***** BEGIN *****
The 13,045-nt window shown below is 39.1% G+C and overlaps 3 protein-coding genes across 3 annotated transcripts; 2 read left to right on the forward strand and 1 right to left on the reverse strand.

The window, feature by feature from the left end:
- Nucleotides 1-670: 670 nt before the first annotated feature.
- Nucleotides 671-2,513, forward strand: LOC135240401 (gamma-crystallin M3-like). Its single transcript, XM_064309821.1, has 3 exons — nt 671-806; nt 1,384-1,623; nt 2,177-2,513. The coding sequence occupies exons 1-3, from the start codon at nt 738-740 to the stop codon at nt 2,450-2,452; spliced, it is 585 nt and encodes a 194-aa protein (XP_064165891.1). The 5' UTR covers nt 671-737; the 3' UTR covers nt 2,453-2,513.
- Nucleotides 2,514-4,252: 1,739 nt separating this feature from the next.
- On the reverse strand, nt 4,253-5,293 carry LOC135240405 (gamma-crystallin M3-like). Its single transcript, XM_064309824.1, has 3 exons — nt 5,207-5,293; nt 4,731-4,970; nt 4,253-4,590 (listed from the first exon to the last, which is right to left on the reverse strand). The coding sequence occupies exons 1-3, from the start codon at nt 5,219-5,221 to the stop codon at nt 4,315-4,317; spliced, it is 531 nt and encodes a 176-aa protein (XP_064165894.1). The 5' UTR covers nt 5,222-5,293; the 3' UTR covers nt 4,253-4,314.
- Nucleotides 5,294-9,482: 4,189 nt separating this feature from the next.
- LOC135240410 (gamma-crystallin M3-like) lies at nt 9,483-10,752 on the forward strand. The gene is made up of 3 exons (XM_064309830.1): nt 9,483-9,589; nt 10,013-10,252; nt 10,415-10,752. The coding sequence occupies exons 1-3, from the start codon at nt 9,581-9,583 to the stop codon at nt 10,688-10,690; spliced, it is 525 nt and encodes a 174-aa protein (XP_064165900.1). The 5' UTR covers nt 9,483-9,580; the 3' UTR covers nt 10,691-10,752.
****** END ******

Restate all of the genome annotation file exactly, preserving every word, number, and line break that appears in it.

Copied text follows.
The 13,045-nt window shown below is 39.1% G+C and overlaps 3 protein-coding genes across 3 annotated transcripts; 2 read left to right on the forward strand and 1 right to left on the reverse strand.

The window, feature by feature from the left end:
- Nucleotides 1-670: 670 nt before the first annotated feature.
- Nucleotides 671-2,513, forward strand: LOC135240401 (gamma-crystallin M3-like). Its single transcript, XM_064309821.1, has 3 exons — nt 671-806; nt 1,384-1,623; nt 2,177-2,513. The coding sequence occupies exons 1-3, from the start codon at nt 738-740 to the stop codon at nt 2,450-2,452; spliced, it is 585 nt and encodes a 194-aa protein (XP_064165891.1). The 5' UTR covers nt 671-737; the 3' UTR covers nt 2,453-2,513.
- Nucleotides 2,514-4,252: 1,739 nt separating this feature from the next.
- On the reverse strand, nt 4,253-5,293 carry LOC135240405 (gamma-crystallin M3-like). Its single transcript, XM_064309824.1, has 3 exons — nt 5,207-5,293; nt 4,731-4,970; nt 4,253-4,590 (listed from the first exon to the last, which is right to left on the reverse strand). The coding sequence occupies exons 1-3, from the start codon at nt 5,219-5,221 to the stop codon at nt 4,315-4,317; spliced, it is 531 nt and encodes a 176-aa protein (XP_064165894.1). The 5' UTR covers nt 5,222-5,293; the 3' UTR covers nt 4,253-4,314.
- Nucleotides 5,294-9,482: 4,189 nt separating this feature from the next.
- LOC135240410 (gamma-crystallin M3-like) lies at nt 9,483-10,752 on the forward strand. The gene is made up of 3 exons (XM_064309830.1): nt 9,483-9,589; nt 10,013-10,252; nt 10,415-10,752. The coding sequence occupies exons 1-3, from the start codon at nt 9,581-9,583 to the stop codon at nt 10,688-10,690; spliced, it is 525 nt and encodes a 174-aa protein (XP_064165900.1). The 5' UTR covers nt 9,483-9,580; the 3' UTR covers nt 10,691-10,752.